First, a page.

Yesterday’s front page Wall Street Journal quoted anonymous sources predicting a $2 billion quarterly loss for Goldman Sachs. The prominent placement of the story, on the front page, and the fact that Goldman is even quoted as declining to comment has some wondering if Goldman itself leaked the news of its loss.
Ryan Chittum at the Columbia Journalism Review explains the theory:
The paper reported that Goldman Sachs’s loss this quarter would be much worse than expected, news it attributed to “industry insiders.”
That’s funny attribution, but OK. But scan the rest of the story and you’ll find that it appears nobody from Goldman was ever given an opportunity to comment.
Now, it’s highly unlikely that these experienced reporters got a story on A1 in the WSJ without calling the company for comment.
What the lack of a Goldman attribution signals to us is that Goldman Sachs itself leaked this to the Journal as a way to feed hungry beat reporters and get bad news into its stock price before it reports earnings.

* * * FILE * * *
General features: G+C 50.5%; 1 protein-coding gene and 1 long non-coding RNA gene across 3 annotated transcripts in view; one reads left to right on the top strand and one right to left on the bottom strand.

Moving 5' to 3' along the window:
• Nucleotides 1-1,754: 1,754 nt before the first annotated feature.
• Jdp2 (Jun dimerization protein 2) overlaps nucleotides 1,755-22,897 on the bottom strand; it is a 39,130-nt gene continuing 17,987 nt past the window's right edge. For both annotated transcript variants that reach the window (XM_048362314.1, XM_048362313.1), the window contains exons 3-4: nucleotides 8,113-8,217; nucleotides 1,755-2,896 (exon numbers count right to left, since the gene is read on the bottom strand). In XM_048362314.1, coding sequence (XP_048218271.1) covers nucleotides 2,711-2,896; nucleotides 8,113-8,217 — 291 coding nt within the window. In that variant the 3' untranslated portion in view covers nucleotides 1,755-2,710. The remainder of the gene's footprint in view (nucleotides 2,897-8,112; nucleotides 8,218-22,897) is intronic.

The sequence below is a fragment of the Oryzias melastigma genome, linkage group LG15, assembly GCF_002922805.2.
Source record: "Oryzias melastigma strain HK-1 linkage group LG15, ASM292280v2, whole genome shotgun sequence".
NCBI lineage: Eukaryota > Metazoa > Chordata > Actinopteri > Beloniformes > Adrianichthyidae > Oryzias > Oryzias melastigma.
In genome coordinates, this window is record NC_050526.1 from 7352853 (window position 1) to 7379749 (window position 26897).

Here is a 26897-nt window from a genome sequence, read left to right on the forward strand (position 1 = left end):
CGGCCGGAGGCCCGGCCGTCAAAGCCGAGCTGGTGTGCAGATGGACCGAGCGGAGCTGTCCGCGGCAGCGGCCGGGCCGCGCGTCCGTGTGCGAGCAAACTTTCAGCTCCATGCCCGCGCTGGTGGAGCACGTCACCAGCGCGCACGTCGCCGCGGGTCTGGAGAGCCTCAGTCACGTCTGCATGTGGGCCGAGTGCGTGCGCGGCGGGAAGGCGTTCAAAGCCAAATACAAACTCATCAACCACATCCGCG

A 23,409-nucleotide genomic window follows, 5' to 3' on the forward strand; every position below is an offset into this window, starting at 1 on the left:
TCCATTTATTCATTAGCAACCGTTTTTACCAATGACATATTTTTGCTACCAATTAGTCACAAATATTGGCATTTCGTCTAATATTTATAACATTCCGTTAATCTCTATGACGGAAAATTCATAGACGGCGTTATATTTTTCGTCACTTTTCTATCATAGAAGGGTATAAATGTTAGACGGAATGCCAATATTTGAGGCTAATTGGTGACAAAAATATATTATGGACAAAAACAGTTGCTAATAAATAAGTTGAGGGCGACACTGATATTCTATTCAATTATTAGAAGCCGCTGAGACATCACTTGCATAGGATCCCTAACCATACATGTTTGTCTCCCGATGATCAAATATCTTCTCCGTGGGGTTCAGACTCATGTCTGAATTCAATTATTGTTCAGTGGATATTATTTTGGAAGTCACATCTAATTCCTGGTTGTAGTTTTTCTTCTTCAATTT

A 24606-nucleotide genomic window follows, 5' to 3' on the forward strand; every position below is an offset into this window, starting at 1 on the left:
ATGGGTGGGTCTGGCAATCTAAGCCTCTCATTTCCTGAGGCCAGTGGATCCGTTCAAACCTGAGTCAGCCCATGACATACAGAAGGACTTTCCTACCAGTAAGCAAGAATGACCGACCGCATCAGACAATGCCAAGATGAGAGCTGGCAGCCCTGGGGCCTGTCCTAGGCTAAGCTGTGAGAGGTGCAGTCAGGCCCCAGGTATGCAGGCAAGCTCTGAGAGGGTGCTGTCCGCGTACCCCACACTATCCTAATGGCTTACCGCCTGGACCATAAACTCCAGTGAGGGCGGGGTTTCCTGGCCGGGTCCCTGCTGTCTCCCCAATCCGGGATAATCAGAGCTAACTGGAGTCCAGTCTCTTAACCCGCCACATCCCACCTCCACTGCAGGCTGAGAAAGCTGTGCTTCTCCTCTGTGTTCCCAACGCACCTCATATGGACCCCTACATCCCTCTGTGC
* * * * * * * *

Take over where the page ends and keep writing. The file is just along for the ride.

The Journal has a nearly iron-clad internal rule that says a story can’t say a source declined to comment if that source is quoted elsewhere in the story.
Felix Salmon, who came by the Wake Up Call this morning to chat about AIG and 100 year bonds, concurs, writing that “there’s no way that the WSJ would give this story such prominence if the source didn’t have first-hand knowledge of where Goldman’s earnings are likely to come in.”
Of course, this question of who leaked will become far more interesting if Goldman’s earnings are very different from the report. If Goldman beats the WSJ’s number, this could well look like some kind of strange market manipulation. If it is worse, well, we’ll know that someone at Goldman screwed up, big time.